Purpose The aims of this study are to compare selfreported sleep quality in adult survivors of childhood brain tumors and a population-based comparison group, to identify treatment-related factors associated with sleep disturbances, and to identify the impact of post-treatment obesity and depression on sleep scores in adult survivors of childhood brain tumors. Methods Randomly selected adult survivors of childhood brain tumors (n = 78) and age-, sex-, and zip code-matched population-group members (n = 78) completed the Pittsburgh Sleep Quality Index and the Brief Symptom Inventory. Sleep quality and the effect of demographic, treatment, and post-treatment characteristics were evaluated with linear and logistic regression analyses. Results Brain tumor survivors were 2.7 (95 % CI, 1.1, 6.5) times more likely than the comparison group to take greater than 30 min to fall asleep. Females in both groups reported worse sleep quality and impaired daytime functioning. Among survivors, post-treatment obesity was associated with daytime dysfunction. Conclusions These results agree with previous studies associating sleep, sex, and obesity and identified longer sleep latency as being a problem among childhood brain tumor survivors. Further study identifying factors contributing to sleep latency, and its impact on quality of life among adult survivors of childhood brain tumors is needed.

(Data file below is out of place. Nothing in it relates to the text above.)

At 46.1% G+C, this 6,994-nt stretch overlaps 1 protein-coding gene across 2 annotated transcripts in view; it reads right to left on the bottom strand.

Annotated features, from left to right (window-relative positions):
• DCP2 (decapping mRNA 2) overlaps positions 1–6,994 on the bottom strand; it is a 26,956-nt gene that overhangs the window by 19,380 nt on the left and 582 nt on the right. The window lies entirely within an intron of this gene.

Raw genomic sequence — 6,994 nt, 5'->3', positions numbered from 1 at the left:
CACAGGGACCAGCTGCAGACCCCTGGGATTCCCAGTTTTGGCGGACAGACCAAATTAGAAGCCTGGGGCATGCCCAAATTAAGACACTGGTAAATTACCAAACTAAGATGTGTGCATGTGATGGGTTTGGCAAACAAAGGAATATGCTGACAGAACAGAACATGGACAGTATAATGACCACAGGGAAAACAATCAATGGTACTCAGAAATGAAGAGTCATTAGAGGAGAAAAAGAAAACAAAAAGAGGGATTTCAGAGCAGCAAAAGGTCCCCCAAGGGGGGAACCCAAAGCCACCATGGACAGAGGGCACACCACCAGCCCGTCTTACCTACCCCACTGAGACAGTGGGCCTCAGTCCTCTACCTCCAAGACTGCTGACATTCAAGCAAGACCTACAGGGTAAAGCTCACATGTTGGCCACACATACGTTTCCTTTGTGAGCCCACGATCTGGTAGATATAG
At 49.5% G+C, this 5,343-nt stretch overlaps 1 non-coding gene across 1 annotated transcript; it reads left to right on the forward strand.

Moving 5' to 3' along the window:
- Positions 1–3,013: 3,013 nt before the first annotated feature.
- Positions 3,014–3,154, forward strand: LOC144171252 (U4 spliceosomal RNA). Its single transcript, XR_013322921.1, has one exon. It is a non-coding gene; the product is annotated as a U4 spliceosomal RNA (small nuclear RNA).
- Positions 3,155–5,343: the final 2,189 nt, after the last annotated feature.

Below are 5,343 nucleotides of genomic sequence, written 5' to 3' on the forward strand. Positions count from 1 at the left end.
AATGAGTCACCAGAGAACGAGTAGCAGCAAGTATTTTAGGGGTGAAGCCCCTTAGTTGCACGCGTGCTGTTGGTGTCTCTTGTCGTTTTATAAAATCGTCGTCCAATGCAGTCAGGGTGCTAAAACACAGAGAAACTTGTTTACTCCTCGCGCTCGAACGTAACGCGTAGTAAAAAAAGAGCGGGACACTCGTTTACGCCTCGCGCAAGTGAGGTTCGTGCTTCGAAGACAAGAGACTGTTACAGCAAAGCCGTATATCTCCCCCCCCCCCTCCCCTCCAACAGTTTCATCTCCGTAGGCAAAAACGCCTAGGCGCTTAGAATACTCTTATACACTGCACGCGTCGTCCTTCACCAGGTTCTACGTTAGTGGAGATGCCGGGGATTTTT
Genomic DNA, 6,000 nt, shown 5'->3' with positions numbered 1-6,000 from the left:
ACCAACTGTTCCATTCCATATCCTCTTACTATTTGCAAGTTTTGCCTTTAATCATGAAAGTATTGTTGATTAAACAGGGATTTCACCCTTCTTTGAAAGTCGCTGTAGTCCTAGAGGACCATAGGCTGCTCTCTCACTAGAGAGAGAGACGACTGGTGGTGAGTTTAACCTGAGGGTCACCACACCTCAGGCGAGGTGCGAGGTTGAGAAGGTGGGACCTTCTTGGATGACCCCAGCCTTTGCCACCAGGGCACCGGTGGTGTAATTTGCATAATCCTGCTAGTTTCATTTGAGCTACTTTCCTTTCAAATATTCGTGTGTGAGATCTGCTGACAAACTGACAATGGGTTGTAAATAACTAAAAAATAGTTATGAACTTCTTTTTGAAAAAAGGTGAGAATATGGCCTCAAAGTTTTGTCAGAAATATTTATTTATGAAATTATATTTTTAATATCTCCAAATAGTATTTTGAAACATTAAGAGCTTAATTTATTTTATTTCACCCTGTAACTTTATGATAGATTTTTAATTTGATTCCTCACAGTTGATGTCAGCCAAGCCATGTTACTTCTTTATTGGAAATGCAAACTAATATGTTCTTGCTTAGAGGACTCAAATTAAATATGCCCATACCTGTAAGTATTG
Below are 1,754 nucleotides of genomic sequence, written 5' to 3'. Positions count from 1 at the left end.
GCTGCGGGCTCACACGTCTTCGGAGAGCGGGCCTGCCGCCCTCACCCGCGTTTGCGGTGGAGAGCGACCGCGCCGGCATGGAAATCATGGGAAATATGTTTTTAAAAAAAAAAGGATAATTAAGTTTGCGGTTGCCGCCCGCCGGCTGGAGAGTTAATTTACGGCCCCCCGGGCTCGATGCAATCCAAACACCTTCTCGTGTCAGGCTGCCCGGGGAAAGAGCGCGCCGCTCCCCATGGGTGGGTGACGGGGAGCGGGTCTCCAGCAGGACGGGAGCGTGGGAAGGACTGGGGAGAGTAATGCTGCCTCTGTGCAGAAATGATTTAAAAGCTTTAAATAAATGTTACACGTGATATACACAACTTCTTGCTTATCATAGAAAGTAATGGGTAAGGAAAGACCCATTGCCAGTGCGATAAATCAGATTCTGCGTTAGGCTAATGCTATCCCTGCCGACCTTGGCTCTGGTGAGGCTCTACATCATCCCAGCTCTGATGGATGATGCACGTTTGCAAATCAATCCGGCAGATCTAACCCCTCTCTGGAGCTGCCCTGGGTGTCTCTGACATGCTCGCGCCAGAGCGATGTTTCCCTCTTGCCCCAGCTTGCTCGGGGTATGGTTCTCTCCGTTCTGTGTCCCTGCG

Bibliographical noteFunding Information:
Acknowledgments This study was funded by the American Cancer Society—RSGPB-06-210-01-CPPB and by additional funding at St. Jude Children’s Research Hospital provided by ALSAC, and the University of Minnesota’s Masonic Cancer Center.
- Adult survivors
- Childhood brain tumors
- Sleep latency
- Sleep quality